Friday, October 29, 2010

First of the 'Mohicans'

This post is part of ongoing series about, or related to, the films of Daniel Day-Lewis, part of a work-in-progress.

There are a lot of reasons I can think of to like Michael Mann's 1992 version of the James Fenimore Cooper novel Last of the Mohicans. (I plan to watch the 1920, 1936, 1947, and a couple other versions shortly.) Among them: the vast improvements to the novel (from plot to dialogue); the quality of the acting (Daniel Day-Lewis, of course, but also an exceptionally fine cast whose most shining star may be Wes Studi's portrayal of the villain, Magua); the extraordinarily vivid locations (set in Appalachian colonial New York, it was shot in 20th-century North Carolina); and the scrupulous attention to period detail. One other great feature: the soundtrack, which blends native drums with Scottish reels to tremendous effect. There's not better music for driving on an autumnal day.

But what I've been thinking about lately is an aspect to the movie that derives from the source material but which comes across with great impact here, and that is a tremendous sense of historical possibility. Mohicans is set on the New York frontier in 1757, one of the truly contingent turning points in American history. The French and Indian War, a world war that stretched from from the colonies to India, had been underway for three years, thanks to the callowness of a Virginia errand boy named George Washington, who didn't realize that the Indian guides who he thought were helping him inform a French detachment that they were trespassing instead killed those soldiers for their own reasons.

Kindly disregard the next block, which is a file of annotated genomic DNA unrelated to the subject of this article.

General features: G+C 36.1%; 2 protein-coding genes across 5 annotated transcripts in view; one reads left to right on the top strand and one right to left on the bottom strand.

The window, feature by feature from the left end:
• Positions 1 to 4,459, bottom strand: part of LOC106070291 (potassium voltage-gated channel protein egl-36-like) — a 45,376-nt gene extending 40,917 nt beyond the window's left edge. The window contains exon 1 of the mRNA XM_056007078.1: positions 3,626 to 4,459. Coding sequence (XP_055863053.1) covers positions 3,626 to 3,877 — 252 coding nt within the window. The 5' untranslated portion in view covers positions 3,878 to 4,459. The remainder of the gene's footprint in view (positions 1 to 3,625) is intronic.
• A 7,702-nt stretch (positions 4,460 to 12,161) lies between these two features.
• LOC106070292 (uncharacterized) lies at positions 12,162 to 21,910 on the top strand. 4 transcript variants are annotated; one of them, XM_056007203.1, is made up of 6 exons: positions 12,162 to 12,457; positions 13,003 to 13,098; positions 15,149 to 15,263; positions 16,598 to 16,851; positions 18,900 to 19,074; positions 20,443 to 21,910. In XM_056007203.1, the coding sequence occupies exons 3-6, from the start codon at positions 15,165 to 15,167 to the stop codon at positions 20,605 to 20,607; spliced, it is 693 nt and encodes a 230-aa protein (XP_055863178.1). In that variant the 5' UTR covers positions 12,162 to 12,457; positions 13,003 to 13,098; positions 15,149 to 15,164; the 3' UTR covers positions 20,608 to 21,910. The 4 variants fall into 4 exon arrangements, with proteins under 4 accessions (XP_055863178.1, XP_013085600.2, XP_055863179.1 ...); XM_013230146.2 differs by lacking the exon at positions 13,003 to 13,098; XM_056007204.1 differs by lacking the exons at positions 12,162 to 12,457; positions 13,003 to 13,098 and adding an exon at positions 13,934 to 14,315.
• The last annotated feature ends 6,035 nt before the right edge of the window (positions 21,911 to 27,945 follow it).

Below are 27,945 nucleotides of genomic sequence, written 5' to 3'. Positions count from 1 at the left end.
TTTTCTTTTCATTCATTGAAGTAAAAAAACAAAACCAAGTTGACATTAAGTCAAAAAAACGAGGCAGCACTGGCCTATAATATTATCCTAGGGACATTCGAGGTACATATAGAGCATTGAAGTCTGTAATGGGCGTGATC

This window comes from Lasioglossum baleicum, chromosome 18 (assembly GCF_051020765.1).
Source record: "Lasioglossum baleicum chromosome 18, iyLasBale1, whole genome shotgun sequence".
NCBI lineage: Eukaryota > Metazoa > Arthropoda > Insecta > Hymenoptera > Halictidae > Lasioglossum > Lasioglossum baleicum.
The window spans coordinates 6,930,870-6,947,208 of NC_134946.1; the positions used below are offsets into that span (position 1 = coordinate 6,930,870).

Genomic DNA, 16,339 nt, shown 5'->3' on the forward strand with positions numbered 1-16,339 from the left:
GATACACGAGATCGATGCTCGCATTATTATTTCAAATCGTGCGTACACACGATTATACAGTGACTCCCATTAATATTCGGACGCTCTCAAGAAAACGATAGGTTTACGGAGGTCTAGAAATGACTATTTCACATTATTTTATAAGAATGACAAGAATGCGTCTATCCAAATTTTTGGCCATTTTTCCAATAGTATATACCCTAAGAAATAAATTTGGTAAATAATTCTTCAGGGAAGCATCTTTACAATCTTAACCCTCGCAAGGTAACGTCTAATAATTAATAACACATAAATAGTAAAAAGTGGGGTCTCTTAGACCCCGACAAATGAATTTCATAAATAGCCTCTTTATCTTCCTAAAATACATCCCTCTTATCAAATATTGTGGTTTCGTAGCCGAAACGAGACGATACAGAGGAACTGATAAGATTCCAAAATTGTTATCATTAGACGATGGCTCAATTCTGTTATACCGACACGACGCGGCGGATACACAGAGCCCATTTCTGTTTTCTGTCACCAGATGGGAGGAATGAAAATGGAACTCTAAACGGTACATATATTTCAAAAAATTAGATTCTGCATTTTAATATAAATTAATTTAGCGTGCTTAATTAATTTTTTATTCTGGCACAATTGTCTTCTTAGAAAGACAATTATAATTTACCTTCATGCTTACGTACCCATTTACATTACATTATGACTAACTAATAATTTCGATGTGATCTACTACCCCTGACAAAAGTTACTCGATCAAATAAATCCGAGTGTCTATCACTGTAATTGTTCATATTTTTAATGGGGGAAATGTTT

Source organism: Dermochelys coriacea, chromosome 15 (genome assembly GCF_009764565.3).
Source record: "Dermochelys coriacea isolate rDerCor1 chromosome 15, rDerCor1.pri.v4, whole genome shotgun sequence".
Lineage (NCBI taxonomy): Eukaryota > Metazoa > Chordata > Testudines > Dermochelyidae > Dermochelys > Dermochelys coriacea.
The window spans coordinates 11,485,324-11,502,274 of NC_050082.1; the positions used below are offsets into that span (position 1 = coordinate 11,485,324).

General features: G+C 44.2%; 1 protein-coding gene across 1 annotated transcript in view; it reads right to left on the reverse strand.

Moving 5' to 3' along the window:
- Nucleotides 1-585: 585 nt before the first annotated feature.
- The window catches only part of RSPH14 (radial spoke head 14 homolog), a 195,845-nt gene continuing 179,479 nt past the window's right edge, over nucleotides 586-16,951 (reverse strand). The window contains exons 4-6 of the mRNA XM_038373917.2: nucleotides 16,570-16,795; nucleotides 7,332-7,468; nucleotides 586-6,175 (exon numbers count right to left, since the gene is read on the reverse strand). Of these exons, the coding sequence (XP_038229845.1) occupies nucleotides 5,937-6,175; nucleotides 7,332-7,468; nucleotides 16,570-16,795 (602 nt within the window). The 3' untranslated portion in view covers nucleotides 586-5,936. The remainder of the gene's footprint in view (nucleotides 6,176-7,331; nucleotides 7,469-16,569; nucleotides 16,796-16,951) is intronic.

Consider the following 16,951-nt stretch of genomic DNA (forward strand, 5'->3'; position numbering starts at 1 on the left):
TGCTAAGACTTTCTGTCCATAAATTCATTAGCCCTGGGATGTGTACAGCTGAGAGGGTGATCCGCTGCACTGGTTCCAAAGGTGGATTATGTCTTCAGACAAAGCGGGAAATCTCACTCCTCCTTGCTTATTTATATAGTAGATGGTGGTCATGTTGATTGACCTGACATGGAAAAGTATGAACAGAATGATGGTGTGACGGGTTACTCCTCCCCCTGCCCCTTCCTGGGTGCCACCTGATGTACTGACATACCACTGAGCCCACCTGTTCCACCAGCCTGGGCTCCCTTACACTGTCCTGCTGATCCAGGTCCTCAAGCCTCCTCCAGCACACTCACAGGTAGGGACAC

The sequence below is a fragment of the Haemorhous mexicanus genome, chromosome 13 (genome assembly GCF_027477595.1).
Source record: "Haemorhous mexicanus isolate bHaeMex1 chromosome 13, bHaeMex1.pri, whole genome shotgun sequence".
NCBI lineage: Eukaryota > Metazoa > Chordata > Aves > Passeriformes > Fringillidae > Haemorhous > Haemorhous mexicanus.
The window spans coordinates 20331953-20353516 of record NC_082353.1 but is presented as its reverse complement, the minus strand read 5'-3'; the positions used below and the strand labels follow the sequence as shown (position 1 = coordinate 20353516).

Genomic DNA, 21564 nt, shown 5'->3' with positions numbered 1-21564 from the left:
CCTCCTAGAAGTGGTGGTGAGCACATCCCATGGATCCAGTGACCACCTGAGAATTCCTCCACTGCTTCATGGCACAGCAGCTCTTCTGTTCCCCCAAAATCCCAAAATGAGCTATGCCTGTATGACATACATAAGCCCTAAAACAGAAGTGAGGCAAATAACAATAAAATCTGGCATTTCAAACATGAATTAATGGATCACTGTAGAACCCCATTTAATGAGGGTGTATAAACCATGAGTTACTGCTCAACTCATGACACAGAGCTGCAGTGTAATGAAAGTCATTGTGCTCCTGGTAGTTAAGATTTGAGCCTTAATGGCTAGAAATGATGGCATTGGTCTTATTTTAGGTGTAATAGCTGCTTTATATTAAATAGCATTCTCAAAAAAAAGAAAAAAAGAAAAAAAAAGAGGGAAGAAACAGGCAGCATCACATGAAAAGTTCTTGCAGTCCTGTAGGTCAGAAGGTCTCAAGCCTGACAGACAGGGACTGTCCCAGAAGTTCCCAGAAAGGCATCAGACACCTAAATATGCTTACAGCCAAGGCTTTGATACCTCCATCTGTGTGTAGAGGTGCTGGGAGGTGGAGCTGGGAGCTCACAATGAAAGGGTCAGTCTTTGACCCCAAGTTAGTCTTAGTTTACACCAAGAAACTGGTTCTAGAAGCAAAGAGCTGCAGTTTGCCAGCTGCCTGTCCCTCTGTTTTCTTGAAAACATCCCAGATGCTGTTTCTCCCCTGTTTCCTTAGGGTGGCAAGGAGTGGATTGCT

The early years of the war went  badly for the British empire, as French forces under the great Louis-Joseph de Montcalm drove down that great American highway known as the Hudson River and captured a strong of British checkpoints, among them Fort William Henry (epicenter of the plot of the movie). The five nations of the Iroquois were allied with the British; Huron peoples, among them the Ottawa, were allied with the French. The startling complexity this multicultural conflict comes into sharp focus during the sequence illustrated above, in which a Huron sachem speaks French to a captured British soldier, who then translates his words into English for the British-born but adoptive Mohican played by Day-Lewis, who bargains for the lives of two sisters by offering a wampum belt of his people. To gain the right do so, he had to endure the ritual abuse in entering the Huron village, part of a shared understanding of due process that bound sworn enemies.